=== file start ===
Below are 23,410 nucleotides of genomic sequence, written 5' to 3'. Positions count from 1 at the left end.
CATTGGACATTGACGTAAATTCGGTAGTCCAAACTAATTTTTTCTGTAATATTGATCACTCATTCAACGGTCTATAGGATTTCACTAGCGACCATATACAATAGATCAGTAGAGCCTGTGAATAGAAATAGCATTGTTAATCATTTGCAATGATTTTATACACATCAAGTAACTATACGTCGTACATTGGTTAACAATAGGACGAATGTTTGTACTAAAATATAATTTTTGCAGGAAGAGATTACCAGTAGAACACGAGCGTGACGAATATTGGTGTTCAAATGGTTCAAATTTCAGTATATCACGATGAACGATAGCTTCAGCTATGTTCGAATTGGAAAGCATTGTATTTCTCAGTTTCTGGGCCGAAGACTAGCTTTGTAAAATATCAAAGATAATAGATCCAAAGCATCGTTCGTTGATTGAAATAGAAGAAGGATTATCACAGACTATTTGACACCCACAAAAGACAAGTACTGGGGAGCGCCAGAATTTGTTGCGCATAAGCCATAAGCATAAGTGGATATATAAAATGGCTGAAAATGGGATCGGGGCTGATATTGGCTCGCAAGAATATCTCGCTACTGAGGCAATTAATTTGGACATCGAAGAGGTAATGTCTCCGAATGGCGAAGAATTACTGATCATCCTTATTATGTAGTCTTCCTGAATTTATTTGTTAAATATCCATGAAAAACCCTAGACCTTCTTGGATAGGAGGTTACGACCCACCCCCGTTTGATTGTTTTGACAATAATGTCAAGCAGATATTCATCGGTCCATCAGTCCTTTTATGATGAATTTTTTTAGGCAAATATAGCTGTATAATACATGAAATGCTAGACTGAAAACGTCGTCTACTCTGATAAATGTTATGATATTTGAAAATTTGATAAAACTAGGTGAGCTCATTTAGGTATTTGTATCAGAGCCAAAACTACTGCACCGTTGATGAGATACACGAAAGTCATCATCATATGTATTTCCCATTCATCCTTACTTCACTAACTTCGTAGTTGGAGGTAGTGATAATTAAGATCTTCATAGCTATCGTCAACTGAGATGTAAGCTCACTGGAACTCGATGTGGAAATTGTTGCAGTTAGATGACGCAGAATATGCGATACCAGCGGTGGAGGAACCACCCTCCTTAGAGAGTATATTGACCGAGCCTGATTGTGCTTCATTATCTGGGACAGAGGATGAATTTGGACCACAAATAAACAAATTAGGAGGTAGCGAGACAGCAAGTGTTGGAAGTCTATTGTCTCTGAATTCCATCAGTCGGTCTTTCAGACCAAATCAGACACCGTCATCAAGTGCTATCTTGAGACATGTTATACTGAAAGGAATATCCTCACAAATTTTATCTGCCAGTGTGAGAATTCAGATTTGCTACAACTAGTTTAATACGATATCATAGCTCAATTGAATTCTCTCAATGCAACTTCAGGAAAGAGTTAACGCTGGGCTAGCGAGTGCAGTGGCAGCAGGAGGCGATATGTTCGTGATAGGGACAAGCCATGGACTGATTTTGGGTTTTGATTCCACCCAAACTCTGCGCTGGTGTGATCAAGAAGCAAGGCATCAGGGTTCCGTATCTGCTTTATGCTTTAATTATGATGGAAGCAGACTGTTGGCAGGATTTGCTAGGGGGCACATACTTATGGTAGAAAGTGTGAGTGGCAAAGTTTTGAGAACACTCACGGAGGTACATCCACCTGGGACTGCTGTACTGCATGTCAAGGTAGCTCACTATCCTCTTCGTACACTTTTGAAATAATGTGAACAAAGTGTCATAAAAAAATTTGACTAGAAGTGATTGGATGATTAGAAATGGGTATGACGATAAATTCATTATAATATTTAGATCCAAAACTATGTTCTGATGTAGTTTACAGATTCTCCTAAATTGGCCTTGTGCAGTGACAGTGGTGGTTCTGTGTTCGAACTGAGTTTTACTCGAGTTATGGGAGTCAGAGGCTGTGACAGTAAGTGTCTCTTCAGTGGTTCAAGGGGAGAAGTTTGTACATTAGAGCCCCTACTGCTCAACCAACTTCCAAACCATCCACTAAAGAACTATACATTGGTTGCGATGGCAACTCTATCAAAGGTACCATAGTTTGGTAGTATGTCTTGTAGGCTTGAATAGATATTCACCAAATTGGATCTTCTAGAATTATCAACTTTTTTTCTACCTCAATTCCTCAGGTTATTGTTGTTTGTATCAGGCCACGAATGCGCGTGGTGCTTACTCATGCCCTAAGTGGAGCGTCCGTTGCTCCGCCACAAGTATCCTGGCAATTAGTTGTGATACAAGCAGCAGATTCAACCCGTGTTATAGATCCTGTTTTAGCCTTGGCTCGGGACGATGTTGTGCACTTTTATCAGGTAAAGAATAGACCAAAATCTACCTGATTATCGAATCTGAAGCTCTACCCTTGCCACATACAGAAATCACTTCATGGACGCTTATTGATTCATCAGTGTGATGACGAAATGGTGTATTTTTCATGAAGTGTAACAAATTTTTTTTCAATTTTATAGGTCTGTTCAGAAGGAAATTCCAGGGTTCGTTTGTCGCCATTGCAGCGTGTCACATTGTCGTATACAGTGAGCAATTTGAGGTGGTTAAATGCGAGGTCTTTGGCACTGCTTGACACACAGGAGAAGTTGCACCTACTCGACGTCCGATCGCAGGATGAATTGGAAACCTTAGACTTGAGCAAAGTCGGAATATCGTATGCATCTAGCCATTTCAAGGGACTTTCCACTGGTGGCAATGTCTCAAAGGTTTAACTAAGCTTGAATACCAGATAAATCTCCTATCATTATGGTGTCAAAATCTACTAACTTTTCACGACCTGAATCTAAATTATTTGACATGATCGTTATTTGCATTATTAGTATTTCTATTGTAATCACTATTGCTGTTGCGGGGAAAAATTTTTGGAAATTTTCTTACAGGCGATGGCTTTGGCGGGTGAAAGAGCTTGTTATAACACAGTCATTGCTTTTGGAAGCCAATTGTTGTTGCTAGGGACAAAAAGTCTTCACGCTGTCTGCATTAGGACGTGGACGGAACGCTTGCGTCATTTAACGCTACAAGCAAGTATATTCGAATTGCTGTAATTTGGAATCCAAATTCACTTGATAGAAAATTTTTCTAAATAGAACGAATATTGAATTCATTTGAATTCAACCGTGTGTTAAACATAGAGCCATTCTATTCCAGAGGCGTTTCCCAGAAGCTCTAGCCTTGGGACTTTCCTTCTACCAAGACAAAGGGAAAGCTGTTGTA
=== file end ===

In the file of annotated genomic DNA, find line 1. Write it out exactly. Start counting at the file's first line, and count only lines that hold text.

Below are 23,410 nucleotides of genomic sequence, written 5' to 3'. Positions count from 1 at the left end.